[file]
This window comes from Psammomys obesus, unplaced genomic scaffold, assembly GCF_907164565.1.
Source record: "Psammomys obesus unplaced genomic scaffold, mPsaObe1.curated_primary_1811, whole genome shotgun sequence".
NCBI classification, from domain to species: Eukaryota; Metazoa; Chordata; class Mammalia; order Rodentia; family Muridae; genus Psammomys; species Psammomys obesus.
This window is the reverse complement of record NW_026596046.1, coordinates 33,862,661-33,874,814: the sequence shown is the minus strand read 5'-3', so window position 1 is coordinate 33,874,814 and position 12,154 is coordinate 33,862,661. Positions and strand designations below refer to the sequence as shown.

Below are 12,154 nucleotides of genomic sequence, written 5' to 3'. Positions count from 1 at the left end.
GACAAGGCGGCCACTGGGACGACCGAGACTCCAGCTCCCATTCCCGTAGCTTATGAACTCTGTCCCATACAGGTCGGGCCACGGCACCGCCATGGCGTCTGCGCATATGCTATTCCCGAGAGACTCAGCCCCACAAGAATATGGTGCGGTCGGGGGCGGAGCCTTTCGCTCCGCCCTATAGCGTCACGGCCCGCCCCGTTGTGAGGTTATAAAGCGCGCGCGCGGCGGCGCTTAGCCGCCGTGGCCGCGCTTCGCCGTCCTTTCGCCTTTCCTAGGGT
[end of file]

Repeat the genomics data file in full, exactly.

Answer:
This window comes from Psammomys obesus, unplaced genomic scaffold, assembly GCF_907164565.1.
Source record: "Psammomys obesus unplaced genomic scaffold, mPsaObe1.curated_primary_1811, whole genome shotgun sequence".
NCBI classification, from domain to species: Eukaryota; Metazoa; Chordata; class Mammalia; order Rodentia; family Muridae; genus Psammomys; species Psammomys obesus.
This window is the reverse complement of record NW_026596046.1, coordinates 33,862,661-33,874,814: the sequence shown is the minus strand read 5'-3', so window position 1 is coordinate 33,874,814 and position 12,154 is coordinate 33,862,661. Positions and strand designations below refer to the sequence as shown.

Below are 12,154 nucleotides of genomic sequence, written 5' to 3'. Positions count from 1 at the left end.
GACAAGGCGGCCACTGGGACGACCGAGACTCCAGCTCCCATTCCCGTAGCTTATGAACTCTGTCCCATACAGGTCGGGCCACGGCACCGCCATGGCGTCTGCGCATATGCTATTCCCGAGAGACTCAGCCCCACAAGAATATGGTGCGGTCGGGGGCGGAGCCTTTCGCTCCGCCCTATAGCGTCACGGCCCGCCCCGTTGTGAGGTTATAAAGCGCGCGCGCGGCGGCGCTTAGCCGCCGTGGCCGCGCTTCGCCGTCCTTTCGCCTTTCCTAGGGT